Standard and Poor’s has warned Germany and the five other triple-A members of the euro zone that they risk having their top-notch ratings downgraded as a result of deepening economic and political turmoil in the single currency bloc.
The US ratings agency is poised to announce later on Monday that it is putting Germany, France, the Netherlands, Austria, Finland, and Luxembourg on “credit-watch negative”, meaning there is a one-in-two chance of a downgrade within 90 days.
It warned all six governments that their ratings could be lowered to AA+ if the credit-watch review failed to convince its experts. Markets have been braced for a potential downgrade of France but few expected Germany’s top rating to be called into question.
With regard to Germany, S&P said it was worried about “the potential impact ... of what we view as deepening political, financial, and monetary problems with the European economic and monetary union.”
The agency is moving as euro zone governments make further progress towards a comprehensive deal to contain the region’s sovereign debate crisis ahead of a crucial EU summit on December 9. Berlin and Paris want the euro zone to sign up to tougher fiscal rules to calm investors’ worries.
S&P told the six governments it would conclude its review “as soon as possible” after the summit. It told governments: “It is our opinion that the lack of progress the European policy makers have so far made in controlling the spread of the financial crisis may reflect structural weaknesses in the decision-making process within the euro zone and European Union.”
S&P’s move, coming at such a sensitive stage in negotiations, is likely to spark further recriminations after repeated political criticism about how ratings agencies have behaved during the crisis. They stand accused by many politicians of deepening the crisis and are facing stringent new regulation.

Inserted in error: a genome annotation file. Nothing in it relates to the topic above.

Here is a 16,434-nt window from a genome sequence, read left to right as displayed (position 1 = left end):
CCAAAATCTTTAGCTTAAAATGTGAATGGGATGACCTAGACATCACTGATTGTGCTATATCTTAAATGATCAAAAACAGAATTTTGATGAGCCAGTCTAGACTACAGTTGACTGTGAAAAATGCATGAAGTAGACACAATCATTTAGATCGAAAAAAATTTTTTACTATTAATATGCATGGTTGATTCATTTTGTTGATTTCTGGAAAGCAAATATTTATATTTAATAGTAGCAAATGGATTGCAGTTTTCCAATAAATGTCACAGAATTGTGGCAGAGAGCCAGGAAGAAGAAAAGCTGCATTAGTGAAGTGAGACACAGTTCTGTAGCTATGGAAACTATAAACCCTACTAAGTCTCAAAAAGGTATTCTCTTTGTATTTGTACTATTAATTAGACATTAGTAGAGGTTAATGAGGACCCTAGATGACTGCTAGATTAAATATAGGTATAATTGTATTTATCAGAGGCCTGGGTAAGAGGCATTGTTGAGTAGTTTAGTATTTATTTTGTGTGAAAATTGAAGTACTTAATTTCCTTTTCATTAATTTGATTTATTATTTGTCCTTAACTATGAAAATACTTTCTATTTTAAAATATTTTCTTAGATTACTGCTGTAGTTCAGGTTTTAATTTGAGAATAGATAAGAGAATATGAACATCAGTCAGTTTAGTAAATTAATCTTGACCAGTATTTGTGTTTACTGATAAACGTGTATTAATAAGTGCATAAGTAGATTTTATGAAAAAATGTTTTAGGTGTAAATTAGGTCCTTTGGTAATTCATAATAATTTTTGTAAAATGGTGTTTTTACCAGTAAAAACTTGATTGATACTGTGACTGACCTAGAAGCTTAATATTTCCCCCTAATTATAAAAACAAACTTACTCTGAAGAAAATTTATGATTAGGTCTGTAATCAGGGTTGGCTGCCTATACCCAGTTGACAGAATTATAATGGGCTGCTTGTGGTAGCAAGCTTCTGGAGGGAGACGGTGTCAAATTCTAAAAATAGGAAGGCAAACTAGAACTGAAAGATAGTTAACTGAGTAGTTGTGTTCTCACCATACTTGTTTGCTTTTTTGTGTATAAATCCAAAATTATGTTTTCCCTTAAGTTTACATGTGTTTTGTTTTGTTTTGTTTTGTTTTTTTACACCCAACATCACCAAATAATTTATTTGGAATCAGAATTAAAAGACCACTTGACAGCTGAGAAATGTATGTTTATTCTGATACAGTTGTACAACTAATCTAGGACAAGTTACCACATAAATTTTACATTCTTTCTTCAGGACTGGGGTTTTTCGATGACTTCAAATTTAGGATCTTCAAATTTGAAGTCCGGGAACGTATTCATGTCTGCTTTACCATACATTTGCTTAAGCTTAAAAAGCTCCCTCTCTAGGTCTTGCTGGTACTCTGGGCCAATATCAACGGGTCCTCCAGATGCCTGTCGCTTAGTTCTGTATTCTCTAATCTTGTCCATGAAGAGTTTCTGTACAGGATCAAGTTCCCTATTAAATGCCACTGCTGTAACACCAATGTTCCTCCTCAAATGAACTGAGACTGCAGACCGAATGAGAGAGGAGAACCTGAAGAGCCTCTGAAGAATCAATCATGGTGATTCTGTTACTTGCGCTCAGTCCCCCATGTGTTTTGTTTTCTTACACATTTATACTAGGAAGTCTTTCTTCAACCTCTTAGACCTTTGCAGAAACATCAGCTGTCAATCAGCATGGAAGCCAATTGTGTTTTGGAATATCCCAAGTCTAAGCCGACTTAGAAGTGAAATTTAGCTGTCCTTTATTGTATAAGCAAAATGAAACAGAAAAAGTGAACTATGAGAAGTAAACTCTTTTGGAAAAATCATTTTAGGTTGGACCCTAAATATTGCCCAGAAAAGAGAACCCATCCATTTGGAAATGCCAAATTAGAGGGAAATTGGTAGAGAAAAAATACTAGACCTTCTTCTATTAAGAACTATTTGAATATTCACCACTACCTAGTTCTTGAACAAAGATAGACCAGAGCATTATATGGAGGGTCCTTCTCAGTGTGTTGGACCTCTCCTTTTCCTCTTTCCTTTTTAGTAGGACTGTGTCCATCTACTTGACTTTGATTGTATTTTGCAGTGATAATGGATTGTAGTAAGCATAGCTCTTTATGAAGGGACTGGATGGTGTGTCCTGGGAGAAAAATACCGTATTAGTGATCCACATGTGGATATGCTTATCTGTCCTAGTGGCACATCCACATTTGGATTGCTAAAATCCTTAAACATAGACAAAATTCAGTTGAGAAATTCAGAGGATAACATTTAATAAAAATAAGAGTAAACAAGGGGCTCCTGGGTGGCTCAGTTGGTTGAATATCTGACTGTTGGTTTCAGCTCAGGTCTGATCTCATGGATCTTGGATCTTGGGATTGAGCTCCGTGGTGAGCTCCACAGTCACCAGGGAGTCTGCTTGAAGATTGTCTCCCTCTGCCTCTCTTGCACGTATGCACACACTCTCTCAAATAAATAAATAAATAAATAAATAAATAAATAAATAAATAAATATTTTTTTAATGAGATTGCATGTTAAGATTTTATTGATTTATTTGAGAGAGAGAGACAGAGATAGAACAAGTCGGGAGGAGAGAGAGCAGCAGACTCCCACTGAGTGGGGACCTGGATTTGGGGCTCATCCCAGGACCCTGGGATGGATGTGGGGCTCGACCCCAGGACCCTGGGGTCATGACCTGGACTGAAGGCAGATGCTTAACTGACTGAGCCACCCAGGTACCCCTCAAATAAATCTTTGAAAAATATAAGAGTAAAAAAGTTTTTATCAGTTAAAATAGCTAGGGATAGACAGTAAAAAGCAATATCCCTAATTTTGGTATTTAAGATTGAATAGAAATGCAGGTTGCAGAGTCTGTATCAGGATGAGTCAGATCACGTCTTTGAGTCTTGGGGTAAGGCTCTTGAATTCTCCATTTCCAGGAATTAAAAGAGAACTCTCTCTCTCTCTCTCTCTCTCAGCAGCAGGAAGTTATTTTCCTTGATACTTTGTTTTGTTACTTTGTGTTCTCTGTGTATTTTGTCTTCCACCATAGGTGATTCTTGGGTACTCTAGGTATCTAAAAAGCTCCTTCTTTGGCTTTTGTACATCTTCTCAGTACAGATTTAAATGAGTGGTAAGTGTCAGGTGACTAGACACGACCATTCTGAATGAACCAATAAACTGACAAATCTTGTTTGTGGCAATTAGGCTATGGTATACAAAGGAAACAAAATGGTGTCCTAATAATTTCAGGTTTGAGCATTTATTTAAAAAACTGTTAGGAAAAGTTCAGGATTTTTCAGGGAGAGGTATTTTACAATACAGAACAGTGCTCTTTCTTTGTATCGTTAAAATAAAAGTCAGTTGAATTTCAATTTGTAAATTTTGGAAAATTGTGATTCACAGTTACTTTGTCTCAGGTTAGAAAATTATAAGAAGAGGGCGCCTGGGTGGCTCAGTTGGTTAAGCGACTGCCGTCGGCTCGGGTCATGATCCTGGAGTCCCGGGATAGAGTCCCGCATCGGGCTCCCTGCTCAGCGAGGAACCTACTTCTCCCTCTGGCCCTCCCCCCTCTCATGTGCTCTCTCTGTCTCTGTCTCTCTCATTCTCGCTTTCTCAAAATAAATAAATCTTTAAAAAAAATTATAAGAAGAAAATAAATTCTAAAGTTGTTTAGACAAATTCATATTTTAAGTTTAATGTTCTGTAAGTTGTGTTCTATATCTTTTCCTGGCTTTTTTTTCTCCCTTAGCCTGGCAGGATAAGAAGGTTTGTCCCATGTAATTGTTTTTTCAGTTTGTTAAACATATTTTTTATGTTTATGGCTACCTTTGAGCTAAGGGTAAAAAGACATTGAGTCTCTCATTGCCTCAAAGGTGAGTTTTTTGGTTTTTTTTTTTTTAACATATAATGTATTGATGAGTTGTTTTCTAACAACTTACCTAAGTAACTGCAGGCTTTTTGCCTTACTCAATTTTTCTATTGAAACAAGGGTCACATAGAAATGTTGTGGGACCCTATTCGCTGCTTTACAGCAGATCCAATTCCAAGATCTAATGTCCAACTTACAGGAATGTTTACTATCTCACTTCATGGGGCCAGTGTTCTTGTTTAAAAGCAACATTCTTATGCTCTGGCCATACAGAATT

But rating agencies are worried about who will pick up the bill for any euro-zone solution with many plans likely to increase the strain on the triple-A countries.
Governments worry a downgrade would make it harder for the euro-zone bailout fund, the European Financial Stability Facility, to raise financing in the markets for its rescue packages of Ireland, Portugal and Greece as it is underpinned by guarantees from the six nations rated triple-A. Those countries also fret that it could raise their own financing costs.
Any downgrading would further diminish the number of top-rated countries after S&P cut the US earlier this summer, although it saw its borrowing costs fall on the move as investors are desperate for top-rated paper.
S&P said in a draft statement it would look at both the political and monetary scores of a country. On the former, it said: “The overall consistency, predictability, and effectiveness of policy co-ordination among institutions within the eurozone has weakened at a time of severe ongoing fiscal and economic challenges to a degree more than envisioned.”
On the monetary score, it said it would look at the European Central Bank’s policy. “If we were to conclude that the ECB’s policy stance is unlikely to be effective in mitigating the economic and financial shocks that we believe Germany could be experiencing, we could lower this [monetary] score” within the entire rating, it said.